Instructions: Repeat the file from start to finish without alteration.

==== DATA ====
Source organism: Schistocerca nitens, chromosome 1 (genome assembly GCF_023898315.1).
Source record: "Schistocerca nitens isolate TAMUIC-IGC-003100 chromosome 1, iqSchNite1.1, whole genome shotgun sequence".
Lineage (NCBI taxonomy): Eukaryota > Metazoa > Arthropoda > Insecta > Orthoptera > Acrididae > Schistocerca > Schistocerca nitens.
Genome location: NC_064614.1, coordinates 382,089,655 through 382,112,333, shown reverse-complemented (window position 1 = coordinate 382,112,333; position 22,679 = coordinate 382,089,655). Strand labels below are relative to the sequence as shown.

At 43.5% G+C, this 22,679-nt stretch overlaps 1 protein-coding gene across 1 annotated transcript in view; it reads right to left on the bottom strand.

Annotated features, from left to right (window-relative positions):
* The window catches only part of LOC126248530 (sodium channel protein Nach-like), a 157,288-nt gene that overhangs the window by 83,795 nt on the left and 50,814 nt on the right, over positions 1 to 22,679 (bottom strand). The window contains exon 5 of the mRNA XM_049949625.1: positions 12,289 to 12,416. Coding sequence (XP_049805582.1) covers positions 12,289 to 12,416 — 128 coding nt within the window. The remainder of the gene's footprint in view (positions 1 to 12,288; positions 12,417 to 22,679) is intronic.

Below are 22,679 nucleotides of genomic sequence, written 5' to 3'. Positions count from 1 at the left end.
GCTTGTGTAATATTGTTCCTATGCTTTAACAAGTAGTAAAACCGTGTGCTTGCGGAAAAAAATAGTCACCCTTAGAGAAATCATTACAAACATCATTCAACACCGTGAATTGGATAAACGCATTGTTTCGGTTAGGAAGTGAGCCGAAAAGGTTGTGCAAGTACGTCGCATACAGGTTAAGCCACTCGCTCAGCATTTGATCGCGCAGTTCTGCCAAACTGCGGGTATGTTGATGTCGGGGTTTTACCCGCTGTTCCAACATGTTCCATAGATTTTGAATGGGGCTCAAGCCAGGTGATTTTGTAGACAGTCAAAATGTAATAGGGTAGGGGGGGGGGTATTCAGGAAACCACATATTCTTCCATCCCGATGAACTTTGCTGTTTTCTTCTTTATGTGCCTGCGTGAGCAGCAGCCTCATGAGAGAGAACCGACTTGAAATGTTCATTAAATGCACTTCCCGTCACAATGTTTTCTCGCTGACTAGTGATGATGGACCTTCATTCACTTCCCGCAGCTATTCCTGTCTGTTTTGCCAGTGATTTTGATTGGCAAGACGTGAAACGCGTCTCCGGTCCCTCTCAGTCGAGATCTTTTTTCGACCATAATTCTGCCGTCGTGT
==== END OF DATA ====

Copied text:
Source organism: Schistocerca nitens, chromosome 1 (genome assembly GCF_023898315.1).
Source record: "Schistocerca nitens isolate TAMUIC-IGC-003100 chromosome 1, iqSchNite1.1, whole genome shotgun sequence".
Lineage (NCBI taxonomy): Eukaryota > Metazoa > Arthropoda > Insecta > Orthoptera > Acrididae > Schistocerca > Schistocerca nitens.
Genome location: NC_064614.1, coordinates 382,089,655 through 382,112,333, shown reverse-complemented (window position 1 = coordinate 382,112,333; position 22,679 = coordinate 382,089,655). Strand labels below are relative to the sequence as shown.

At 43.5% G+C, this 22,679-nt stretch overlaps 1 protein-coding gene across 1 annotated transcript in view; it reads right to left on the bottom strand.

Annotated features, from left to right (window-relative positions):
* The window catches only part of LOC126248530 (sodium channel protein Nach-like), a 157,288-nt gene that overhangs the window by 83,795 nt on the left and 50,814 nt on the right, over positions 1 to 22,679 (bottom strand). The window contains exon 5 of the mRNA XM_049949625.1: positions 12,289 to 12,416. Coding sequence (XP_049805582.1) covers positions 12,289 to 12,416 — 128 coding nt within the window. The remainder of the gene's footprint in view (positions 1 to 12,288; positions 12,417 to 22,679) is intronic.

Below are 22,679 nucleotides of genomic sequence, written 5' to 3'. Positions count from 1 at the left end.
GCTTGTGTAATATTGTTCCTATGCTTTAACAAGTAGTAAAACCGTGTGCTTGCGGAAAAAAATAGTCACCCTTAGAGAAATCATTACAAACATCATTCAACACCGTGAATTGGATAAACGCATTGTTTCGGTTAGGAAGTGAGCCGAAAAGGTTGTGCAAGTACGTCGCATACAGGTTAAGCCACTCGCTCAGCATTTGATCGCGCAGTTCTGCCAAACTGCGGGTATGTTGATGTCGGGGTTTTACCCGCTGTTCCAACATGTTCCATAGATTTTGAATGGGGCTCAAGCCAGGTGATTTTGTAGACAGTCAAAATGTAATAGGGTAGGGGGGGGGGTATTCAGGAAACCACATATTCTTCCATCCCGATGAACTTTGCTGTTTTCTTCTTTATGTGCCTGCGTGAGCAGCAGCCTCATGAGAGAGAACCGACTTGAAATGTTCATTAAATGCACTTCCCGTCACAATGTTTTCTCGCTGACTAGTGATGATGGACCTTCATTCACTTCCCGCAGCTATTCCTGTCTGTTTTGCCAGTGATTTTGATTGGCAAGACGTGAAACGCGTCTCCGGTCCCTCTCAGTCGAGATCTTTTTTCGACCATAATTCTGCCGTCGTGT